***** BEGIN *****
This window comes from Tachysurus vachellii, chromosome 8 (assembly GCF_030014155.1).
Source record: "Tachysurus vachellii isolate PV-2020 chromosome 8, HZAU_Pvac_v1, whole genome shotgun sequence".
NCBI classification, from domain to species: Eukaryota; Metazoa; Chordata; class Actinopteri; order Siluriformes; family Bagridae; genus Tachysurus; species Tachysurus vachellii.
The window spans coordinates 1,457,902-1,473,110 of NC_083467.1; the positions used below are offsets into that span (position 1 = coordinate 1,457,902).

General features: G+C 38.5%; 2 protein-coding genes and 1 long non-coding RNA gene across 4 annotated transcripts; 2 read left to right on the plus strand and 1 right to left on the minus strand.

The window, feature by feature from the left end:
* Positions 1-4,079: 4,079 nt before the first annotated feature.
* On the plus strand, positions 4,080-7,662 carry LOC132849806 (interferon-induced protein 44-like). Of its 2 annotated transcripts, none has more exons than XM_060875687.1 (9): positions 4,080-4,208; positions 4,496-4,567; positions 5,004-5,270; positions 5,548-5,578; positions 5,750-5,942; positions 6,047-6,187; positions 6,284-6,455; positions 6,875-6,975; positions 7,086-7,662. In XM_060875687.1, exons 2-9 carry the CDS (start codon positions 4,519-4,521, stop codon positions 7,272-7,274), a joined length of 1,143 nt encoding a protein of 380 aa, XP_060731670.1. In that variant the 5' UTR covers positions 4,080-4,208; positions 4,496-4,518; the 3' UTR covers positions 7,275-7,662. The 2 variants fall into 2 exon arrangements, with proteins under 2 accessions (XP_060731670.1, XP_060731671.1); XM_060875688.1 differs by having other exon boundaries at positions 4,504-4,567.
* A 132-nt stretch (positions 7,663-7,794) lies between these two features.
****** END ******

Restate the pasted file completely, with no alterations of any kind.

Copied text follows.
This window comes from Tachysurus vachellii, chromosome 8 (assembly GCF_030014155.1).
Source record: "Tachysurus vachellii isolate PV-2020 chromosome 8, HZAU_Pvac_v1, whole genome shotgun sequence".
NCBI classification, from domain to species: Eukaryota; Metazoa; Chordata; class Actinopteri; order Siluriformes; family Bagridae; genus Tachysurus; species Tachysurus vachellii.
The window spans coordinates 1,457,902-1,473,110 of NC_083467.1; the positions used below are offsets into that span (position 1 = coordinate 1,457,902).

General features: G+C 38.5%; 2 protein-coding genes and 1 long non-coding RNA gene across 4 annotated transcripts; 2 read left to right on the plus strand and 1 right to left on the minus strand.

The window, feature by feature from the left end:
* Positions 1-4,079: 4,079 nt before the first annotated feature.
* On the plus strand, positions 4,080-7,662 carry LOC132849806 (interferon-induced protein 44-like). Of its 2 annotated transcripts, none has more exons than XM_060875687.1 (9): positions 4,080-4,208; positions 4,496-4,567; positions 5,004-5,270; positions 5,548-5,578; positions 5,750-5,942; positions 6,047-6,187; positions 6,284-6,455; positions 6,875-6,975; positions 7,086-7,662. In XM_060875687.1, exons 2-9 carry the CDS (start codon positions 4,519-4,521, stop codon positions 7,272-7,274), a joined length of 1,143 nt encoding a protein of 380 aa, XP_060731670.1. In that variant the 5' UTR covers positions 4,080-4,208; positions 4,496-4,518; the 3' UTR covers positions 7,275-7,662. The 2 variants fall into 2 exon arrangements, with proteins under 2 accessions (XP_060731670.1, XP_060731671.1); XM_060875688.1 differs by having other exon boundaries at positions 4,504-4,567.
* A 132-nt stretch (positions 7,663-7,794) lies between these two features.